Students reported that their placement in the midwifery group practice was the highlight of their degree and was not as demanding as they had anticipated. Being able to develop skills in providing relationship-based care was highly valued by students and was enabled and supported by the midwives they were working with. The culture of the midwifery group practice in which students were placed provided a supportive environment were students learned to take care of themselves and their team members, and to collaborate with other members of the team. Students felt that they were valued members of the team. Returning back to the hospital shift-based system was challenging for most students. They were aware of a loss of autonomy and a faster pace of care. Some were supported well in this transition, while others were criticised for their choice to spend time in the midwifery group practice.

This research enables midwifery educators to be confident that prolonged immersive student placements in midwifery continuity of care models provides positive learning experiences. The students described feeling and acting like a “real midwife” during their placement, with six being adamant that they would apply for a position in a midwifery group practice immediately after graduation. Increased access to midwifery continuity of care models for women would provide more opportunities for midwifery students to gain experience of working in this model.

References

Baird, K., Hastie, C. R., Stanton, P., & Gamble, J. (2021). Learning to be a midwife: Midwifery students’ experiences of an extended placement within a midwifery group practice. Women and Birth, in press.

Sandall, J., Soltani, H., Gates, S., Shennan, A., & Devane, D. (2016, Apr 28). Midwife-led continuity models versus other models of care for childbearing women. Cochrane Database of Systematic Reviews, 4(11), CD004667.

New research from the Transforming Maternity Care Collaborative Team

Collectively, the Transforming Maternity Care Collaborative generate a large volume of high quality, impactful research. This week has seen the publication of five new papers from our team members in the Women and Birth journal. You can access the full text of each of these via the links below. Settle in with a cuppa and enjoy getting up to date.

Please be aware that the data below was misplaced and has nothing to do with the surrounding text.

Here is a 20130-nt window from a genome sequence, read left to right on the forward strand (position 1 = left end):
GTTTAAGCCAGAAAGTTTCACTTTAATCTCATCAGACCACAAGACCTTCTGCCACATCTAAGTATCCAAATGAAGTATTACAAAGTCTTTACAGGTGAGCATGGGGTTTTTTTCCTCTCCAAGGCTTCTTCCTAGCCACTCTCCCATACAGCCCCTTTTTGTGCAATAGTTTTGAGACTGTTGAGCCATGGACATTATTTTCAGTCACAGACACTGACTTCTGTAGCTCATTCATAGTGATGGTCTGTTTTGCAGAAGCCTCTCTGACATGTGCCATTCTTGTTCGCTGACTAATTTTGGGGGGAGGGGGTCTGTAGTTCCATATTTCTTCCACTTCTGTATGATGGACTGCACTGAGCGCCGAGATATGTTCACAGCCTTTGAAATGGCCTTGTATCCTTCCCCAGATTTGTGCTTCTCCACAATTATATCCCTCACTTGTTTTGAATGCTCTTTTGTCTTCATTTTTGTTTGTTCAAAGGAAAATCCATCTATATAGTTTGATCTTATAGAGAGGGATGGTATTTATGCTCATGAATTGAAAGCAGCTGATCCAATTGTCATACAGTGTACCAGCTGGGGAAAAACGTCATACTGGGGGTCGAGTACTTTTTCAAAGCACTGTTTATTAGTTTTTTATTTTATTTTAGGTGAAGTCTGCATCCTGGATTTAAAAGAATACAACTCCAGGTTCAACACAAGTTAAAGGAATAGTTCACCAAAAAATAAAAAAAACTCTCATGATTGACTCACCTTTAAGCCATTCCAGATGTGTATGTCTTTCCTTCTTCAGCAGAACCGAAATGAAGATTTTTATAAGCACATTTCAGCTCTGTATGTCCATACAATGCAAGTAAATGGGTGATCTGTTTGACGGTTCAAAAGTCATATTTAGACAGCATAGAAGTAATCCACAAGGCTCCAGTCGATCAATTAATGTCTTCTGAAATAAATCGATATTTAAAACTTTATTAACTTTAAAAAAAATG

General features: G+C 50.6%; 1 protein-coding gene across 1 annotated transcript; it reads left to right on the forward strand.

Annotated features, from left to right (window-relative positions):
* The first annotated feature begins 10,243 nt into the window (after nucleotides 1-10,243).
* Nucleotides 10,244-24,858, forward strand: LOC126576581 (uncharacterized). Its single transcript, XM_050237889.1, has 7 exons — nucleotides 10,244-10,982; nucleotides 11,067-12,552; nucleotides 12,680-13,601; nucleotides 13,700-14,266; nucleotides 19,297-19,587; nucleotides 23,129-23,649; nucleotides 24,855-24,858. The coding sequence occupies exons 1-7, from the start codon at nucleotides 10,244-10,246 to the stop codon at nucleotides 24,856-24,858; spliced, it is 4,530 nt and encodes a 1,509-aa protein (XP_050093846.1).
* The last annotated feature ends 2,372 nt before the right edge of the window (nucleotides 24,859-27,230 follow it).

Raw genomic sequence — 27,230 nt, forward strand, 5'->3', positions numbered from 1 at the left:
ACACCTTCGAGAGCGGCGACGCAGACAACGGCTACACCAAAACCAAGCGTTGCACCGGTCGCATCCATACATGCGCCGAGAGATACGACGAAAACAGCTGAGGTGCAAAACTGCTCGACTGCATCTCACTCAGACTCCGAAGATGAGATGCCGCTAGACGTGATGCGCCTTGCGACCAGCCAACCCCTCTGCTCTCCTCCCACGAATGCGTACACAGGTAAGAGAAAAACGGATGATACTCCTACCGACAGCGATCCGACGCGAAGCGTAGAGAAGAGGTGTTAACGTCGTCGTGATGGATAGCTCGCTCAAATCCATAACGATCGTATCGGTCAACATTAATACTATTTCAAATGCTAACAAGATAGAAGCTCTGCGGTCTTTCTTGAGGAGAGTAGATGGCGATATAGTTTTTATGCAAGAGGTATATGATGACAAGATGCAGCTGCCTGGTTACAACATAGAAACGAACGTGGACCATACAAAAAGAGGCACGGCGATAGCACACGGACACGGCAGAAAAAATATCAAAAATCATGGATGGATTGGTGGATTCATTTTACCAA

Intrapartum CTG monitoring does not improve perinatal outcomes.

Authors: Dr Kirsten Small, Associate Professor Mary Sidebotham, Professor Jennifer Fenwick, Professor Jenny Gamble.

This systematic literature review identified all randomised controlled trials and non-experimental evidence which has examined whether the use of CTG monitoring during labour rather than intermittent auscultation reduces perinatal mortality or cerebral palsy rates in babies born to women considered to be at high risk. No improvement in mortality was found, while an increase in the cerebral palsy rate was noted when CTG monitoring was used during preterm labour.

“High-quality research is urgently required to identify which women, if any, obtain a perinatal benefit from intrapartum CTG monitoring.”

Access this paper here.

Measuring midwifery students’ experiences of learning in clinical practice environments.

Authors: Ms Marnie Griffiths, Professor Jennifer Fenwick, Professor Jenny Gamble, Professor Debra Creedy.

Learning in a clinical environment is a key component of a comprehensive midwifery education program. Being able to measure how well specific learning environments support midwifery students as they develop the knowledge and skills required for professional practice is important. This paper reports on the development and testing of the MidSTEP tool which offers a robust way to capture students’ perceptions of the clinical practice component of their degree. Students indicated high level support for the statements that the clinical environment supported their learning, enabled them to work across the full scope of practice, and fostered a self-directed approach to learning.

Access this paper here.

Placing students in the driver’s seat.

Authors: Ms Valerie Hamilton, Professor Kathleen Baird, Professor Jennifer Fenwick

This research reports on students’ experiences of learning to provide midwifery care in a student-led midwifery clinic providing antenatal and postnatal care. Students who were on-call for individual women were supported to provide antenatal and postnatal care under the supervision and guidance of their university practice lecturer. “Being in the driver’s seat” was the major theme of the findings, with students reporting a sense of being in control and feeling like “a real midwife”. Students described growing in confidence over time and feeling competent to step into practice.

Access this paper here.

Stepping from student to employment through simulated employment interviews.